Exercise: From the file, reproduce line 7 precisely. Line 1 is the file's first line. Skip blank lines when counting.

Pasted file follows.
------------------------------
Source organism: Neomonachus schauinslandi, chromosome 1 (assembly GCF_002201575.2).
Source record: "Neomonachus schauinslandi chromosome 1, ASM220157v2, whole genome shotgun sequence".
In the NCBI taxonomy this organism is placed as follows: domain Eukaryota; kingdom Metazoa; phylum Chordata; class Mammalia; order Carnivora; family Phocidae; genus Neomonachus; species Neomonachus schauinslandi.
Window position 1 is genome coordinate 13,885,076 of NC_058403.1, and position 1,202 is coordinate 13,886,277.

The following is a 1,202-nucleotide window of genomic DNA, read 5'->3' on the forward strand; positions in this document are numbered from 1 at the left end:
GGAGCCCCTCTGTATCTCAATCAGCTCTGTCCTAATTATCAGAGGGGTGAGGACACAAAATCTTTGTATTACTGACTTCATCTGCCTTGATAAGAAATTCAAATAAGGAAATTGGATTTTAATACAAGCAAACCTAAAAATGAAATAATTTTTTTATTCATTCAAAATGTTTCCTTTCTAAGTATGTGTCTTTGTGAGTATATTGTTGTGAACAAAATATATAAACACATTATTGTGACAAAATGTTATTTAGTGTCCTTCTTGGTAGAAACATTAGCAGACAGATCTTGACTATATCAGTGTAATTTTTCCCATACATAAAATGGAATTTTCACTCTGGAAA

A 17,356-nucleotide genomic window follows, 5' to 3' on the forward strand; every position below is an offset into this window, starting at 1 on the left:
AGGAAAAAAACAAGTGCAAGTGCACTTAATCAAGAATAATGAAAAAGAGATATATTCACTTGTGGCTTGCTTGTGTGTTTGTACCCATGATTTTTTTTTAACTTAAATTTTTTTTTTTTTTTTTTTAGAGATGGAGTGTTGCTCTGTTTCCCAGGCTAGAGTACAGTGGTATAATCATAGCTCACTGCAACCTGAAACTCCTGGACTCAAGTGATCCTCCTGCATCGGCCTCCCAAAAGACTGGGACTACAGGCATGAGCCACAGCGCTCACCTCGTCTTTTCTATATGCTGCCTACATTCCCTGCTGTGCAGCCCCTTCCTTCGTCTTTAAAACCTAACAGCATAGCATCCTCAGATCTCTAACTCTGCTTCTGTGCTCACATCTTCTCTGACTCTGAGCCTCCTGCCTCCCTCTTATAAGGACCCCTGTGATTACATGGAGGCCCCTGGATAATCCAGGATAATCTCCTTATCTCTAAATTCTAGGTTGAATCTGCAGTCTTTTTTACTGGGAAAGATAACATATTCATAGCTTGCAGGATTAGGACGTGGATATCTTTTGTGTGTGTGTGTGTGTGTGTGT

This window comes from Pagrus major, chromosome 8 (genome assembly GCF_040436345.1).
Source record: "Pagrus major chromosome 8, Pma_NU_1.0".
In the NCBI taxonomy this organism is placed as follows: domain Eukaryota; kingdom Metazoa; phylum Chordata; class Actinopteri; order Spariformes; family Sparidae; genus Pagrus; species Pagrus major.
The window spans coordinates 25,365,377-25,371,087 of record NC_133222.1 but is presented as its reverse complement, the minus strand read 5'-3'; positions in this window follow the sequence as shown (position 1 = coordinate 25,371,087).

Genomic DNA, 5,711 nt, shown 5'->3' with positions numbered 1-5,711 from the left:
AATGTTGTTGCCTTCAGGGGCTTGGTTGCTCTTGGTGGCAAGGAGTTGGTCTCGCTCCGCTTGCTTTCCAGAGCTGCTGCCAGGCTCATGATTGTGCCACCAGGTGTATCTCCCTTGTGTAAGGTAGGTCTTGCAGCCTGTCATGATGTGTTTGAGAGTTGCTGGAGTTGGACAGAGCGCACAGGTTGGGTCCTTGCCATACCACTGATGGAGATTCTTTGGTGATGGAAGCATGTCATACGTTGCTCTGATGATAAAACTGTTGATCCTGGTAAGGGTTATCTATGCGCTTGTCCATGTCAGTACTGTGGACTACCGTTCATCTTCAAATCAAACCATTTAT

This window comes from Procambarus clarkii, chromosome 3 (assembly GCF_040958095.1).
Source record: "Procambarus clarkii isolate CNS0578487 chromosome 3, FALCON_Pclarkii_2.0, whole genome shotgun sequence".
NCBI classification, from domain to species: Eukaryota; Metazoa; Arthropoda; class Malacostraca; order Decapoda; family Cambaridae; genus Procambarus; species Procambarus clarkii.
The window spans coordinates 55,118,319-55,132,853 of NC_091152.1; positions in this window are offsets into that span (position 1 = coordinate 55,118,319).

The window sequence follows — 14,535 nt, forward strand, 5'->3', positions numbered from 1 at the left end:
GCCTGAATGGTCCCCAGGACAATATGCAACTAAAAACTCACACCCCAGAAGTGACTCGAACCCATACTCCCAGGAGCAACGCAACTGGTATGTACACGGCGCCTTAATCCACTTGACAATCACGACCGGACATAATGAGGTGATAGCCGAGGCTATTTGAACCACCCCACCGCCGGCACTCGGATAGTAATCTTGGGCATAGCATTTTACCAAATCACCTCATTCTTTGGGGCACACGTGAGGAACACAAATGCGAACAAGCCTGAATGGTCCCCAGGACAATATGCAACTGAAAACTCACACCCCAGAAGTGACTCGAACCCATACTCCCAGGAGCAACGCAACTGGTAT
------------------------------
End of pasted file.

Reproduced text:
A 17,356-nucleotide genomic window follows, 5' to 3' on the forward strand; every position below is an offset into this window, starting at 1 on the left: